(Image: Morry Gash/AP)
On Friday, JSOnline’s Bob Wolfley posted a handy round up of press reaction to Ryan Braun’s recent statement apologizing for using PEDs in 2011. The admonishments were mostly predictable, but there are few things as irritating as a herd of sportswriters rushing to their keyboards to let us know an athlete’s apology is inadequate. Is it now considered a sign of canny professionalism/good breeding to tell the world you don’t easily accept apologies from ballplayers? Is that something we’re supposed to be proud of now, when we aren’t ready to forgive someone who…did something improper but didn’t harm us in any way? Some excerpts from Wolfley’s post:
ESPN’s Tim Kurkjian: “It just leaves you wanting quite a bit more…If you are going to come out and make an apology, I think it's got to be more than this."
MLB.com’s Mike Bauman: “[Braun’s statement] was apparently intended as an apology and a confession. It comes up short in both areas.”
ESPN’s Buster Olney: “He did not step in front of cameras, as he did in his verbal victory lap after winning his appeal in February 2012. He did not answer questions Thursday evening, either in person or in writing. He isn’t going to make it right by issuing a couple of statements and going back to the batting cage.”
To be sure, no one has to accept Braun’s apology. They also don’t have to make a big display about not accepting it and/or wanting more, as if their high standards are an example to us all.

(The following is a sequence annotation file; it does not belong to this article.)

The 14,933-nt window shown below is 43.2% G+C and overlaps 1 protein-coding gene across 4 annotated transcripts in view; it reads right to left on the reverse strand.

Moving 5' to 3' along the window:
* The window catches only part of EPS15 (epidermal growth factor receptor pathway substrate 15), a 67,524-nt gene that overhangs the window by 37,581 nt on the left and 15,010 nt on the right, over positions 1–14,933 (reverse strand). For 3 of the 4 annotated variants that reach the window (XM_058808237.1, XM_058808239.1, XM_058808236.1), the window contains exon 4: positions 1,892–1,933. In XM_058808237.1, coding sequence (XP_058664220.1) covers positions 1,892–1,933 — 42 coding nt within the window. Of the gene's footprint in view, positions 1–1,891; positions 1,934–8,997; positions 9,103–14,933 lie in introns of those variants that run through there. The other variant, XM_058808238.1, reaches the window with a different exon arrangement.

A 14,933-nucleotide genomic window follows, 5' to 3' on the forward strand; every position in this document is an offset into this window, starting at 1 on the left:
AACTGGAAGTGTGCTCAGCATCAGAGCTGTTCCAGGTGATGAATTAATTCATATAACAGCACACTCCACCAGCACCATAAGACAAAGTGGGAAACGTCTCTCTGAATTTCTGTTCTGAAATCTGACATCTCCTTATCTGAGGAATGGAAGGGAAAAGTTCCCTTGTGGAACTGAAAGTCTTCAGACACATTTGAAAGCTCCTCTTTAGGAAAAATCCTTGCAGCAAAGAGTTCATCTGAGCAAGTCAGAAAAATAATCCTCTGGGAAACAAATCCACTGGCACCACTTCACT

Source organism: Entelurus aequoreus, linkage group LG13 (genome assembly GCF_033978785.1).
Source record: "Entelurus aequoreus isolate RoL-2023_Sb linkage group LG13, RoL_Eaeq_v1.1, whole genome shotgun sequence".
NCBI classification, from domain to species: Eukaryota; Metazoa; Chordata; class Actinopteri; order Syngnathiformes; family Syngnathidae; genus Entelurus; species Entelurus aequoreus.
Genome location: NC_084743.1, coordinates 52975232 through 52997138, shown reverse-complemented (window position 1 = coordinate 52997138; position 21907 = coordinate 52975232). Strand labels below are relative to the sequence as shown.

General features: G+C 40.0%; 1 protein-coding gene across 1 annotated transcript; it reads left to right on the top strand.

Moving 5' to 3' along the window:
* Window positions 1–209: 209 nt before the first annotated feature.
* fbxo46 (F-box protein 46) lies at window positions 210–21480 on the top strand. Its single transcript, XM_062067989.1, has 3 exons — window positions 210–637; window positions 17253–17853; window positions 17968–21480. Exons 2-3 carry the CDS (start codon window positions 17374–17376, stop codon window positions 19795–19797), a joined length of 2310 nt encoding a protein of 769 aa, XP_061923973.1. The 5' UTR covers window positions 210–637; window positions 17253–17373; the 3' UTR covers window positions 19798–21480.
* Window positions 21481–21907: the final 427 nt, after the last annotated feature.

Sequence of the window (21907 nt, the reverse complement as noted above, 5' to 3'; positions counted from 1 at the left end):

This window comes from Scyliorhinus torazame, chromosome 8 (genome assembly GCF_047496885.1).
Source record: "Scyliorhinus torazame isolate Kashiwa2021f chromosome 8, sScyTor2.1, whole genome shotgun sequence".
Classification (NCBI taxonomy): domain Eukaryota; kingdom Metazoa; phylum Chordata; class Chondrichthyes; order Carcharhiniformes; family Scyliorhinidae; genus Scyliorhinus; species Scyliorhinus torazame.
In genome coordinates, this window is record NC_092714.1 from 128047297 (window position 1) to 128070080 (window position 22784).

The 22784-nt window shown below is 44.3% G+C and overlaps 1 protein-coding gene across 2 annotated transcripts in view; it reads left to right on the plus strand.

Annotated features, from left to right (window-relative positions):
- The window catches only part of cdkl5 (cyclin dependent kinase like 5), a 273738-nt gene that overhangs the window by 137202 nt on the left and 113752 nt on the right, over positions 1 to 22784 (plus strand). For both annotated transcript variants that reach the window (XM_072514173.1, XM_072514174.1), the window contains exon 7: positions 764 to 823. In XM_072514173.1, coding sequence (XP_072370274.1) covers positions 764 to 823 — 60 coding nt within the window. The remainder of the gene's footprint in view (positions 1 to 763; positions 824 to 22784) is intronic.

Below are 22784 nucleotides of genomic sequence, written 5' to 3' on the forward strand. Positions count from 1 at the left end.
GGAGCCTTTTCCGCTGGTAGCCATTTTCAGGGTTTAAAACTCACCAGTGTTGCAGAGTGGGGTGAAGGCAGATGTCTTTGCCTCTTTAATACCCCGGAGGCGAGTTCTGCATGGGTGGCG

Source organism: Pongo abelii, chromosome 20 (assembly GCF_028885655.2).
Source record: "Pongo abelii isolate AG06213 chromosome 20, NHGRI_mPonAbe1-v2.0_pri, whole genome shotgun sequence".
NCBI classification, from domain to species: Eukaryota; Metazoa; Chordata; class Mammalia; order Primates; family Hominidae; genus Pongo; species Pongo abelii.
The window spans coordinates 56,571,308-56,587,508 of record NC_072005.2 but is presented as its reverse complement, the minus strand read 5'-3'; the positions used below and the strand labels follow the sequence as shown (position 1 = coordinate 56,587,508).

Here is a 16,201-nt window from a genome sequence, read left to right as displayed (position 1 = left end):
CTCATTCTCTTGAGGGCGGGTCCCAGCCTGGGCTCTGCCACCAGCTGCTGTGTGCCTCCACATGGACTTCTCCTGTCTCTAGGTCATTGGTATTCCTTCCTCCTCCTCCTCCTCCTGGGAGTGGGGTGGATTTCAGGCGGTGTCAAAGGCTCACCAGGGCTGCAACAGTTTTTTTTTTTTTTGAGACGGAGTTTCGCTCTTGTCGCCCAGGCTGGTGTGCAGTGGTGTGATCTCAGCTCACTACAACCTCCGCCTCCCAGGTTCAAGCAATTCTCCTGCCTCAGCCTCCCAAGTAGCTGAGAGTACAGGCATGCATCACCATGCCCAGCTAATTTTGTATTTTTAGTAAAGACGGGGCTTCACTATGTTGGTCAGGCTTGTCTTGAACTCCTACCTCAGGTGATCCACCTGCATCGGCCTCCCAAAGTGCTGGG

Olney’s comment includes a popular line of criticism about Braun’s statement, implying he should have called a press conference instead. Beloved former Brewers broadcaster Trenni Kusnierek also went that route, tweeting, “Ryan Braun had no problem getting in front of cameras to insist his innocence & should have done the same in admission of guilt.”
Imagine that Braun had called a press conference to make his initial apology last week. After it happened, I have feeling the same people saying Braun should have gone on camera would be criticizing him for being an attention seeker.
One gets the impression there are plenty of folks who say Braun needs to do more, but wouldn’t be satisfied with any act of contrition on his part. It’s one thing to express hope that Braun does whatever it takes earn back the goodwill of his teammates, peers, and fans. It’s completely unserious to make absurd demands of Braun – for instance, that he hold a press conference or give interviews when the season isn’t even over – and then say he hasn’t done enough.
Not all apologies need to be accepted. But when they are smugly not accepted – with a healthy dose of finger-wagging and rubbing someone’s failures in their face – it’s nothing anyone should be patting themselves on the back about. Braun may not deserve forgiveness, but no one deserves applause for posturing when they reject an apology.